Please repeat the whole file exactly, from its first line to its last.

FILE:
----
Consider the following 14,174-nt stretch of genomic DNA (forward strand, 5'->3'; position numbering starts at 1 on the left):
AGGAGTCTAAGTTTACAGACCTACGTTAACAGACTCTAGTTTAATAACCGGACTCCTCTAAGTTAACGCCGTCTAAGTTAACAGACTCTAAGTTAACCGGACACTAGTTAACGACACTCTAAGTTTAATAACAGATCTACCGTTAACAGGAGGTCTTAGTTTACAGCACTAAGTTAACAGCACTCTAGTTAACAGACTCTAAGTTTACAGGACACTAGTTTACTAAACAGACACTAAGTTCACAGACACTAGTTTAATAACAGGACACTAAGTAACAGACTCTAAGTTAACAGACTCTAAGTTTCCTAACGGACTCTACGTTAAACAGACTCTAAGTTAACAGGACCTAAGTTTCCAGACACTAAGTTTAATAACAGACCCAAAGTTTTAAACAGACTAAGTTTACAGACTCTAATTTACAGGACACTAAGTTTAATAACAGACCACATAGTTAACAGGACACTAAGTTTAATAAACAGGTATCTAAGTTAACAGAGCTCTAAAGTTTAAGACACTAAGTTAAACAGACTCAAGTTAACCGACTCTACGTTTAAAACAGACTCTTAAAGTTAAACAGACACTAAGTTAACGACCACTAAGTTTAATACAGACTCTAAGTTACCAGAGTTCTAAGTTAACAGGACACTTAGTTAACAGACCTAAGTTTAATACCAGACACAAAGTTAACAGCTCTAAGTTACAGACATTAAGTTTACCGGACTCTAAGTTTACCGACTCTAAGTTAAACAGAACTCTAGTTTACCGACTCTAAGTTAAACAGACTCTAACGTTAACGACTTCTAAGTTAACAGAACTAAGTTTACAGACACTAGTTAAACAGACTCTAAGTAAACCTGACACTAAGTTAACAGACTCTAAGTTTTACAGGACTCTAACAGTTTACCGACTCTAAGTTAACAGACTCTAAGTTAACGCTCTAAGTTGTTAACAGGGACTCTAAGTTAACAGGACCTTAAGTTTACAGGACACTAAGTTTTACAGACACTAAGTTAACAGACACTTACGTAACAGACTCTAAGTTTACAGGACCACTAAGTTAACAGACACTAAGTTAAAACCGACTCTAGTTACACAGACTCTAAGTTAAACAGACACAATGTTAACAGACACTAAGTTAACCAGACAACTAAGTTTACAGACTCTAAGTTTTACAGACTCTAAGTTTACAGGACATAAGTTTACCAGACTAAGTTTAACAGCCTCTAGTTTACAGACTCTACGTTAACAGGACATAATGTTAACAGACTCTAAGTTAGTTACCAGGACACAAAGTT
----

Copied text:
Consider the following 14,174-nt stretch of genomic DNA (forward strand, 5'->3'; position numbering starts at 1 on the left):
AGGAGTCTAAGTTTACAGACCTACGTTAACAGACTCTAGTTTAATAACCGGACTCCTCTAAGTTAACGCCGTCTAAGTTAACAGACTCTAAGTTAACCGGACACTAGTTAACGACACTCTAAGTTTAATAACAGATCTACCGTTAACAGGAGGTCTTAGTTTACAGCACTAAGTTAACAGCACTCTAGTTAACAGACTCTAAGTTTACAGGACACTAGTTTACTAAACAGACACTAAGTTCACAGACACTAGTTTAATAACAGGACACTAAGTAACAGACTCTAAGTTAACAGACTCTAAGTTTCCTAACGGACTCTACGTTAAACAGACTCTAAGTTAACAGGACCTAAGTTTCCAGACACTAAGTTTAATAACAGACCCAAAGTTTTAAACAGACTAAGTTTACAGACTCTAATTTACAGGACACTAAGTTTAATAACAGACCACATAGTTAACAGGACACTAAGTTTAATAAACAGGTATCTAAGTTAACAGAGCTCTAAAGTTTAAGACACTAAGTTAAACAGACTCAAGTTAACCGACTCTACGTTTAAAACAGACTCTTAAAGTTAAACAGACACTAAGTTAACGACCACTAAGTTTAATACAGACTCTAAGTTACCAGAGTTCTAAGTTAACAGGACACTTAGTTAACAGACCTAAGTTTAATACCAGACACAAAGTTAACAGCTCTAAGTTACAGACATTAAGTTTACCGGACTCTAAGTTTACCGACTCTAAGTTAAACAGAACTCTAGTTTACCGACTCTAAGTTAAACAGACTCTAACGTTAACGACTTCTAAGTTAACAGAACTAAGTTTACAGACACTAGTTAAACAGACTCTAAGTAAACCTGACACTAAGTTAACAGACTCTAAGTTTTACAGGACTCTAACAGTTTACCGACTCTAAGTTAACAGACTCTAAGTTAACGCTCTAAGTTGTTAACAGGGACTCTAAGTTAACAGGACCTTAAGTTTACAGGACACTAAGTTTTACAGACACTAAGTTAACAGACACTTACGTAACAGACTCTAAGTTTACAGGACCACTAAGTTAACAGACACTAAGTTAAAACCGACTCTAGTTACACAGACTCTAAGTTAAACAGACACAATGTTAACAGACACTAAGTTAACCAGACAACTAAGTTTACAGACTCTAAGTTTTACAGACTCTAAGTTTACAGGACATAAGTTTACCAGACTAAGTTTAACAGCCTCTAGTTTACAGACTCTACGTTAACAGGACATAATGTTAACAGACTCTAAGTTAGTTACCAGGACACAAAGTT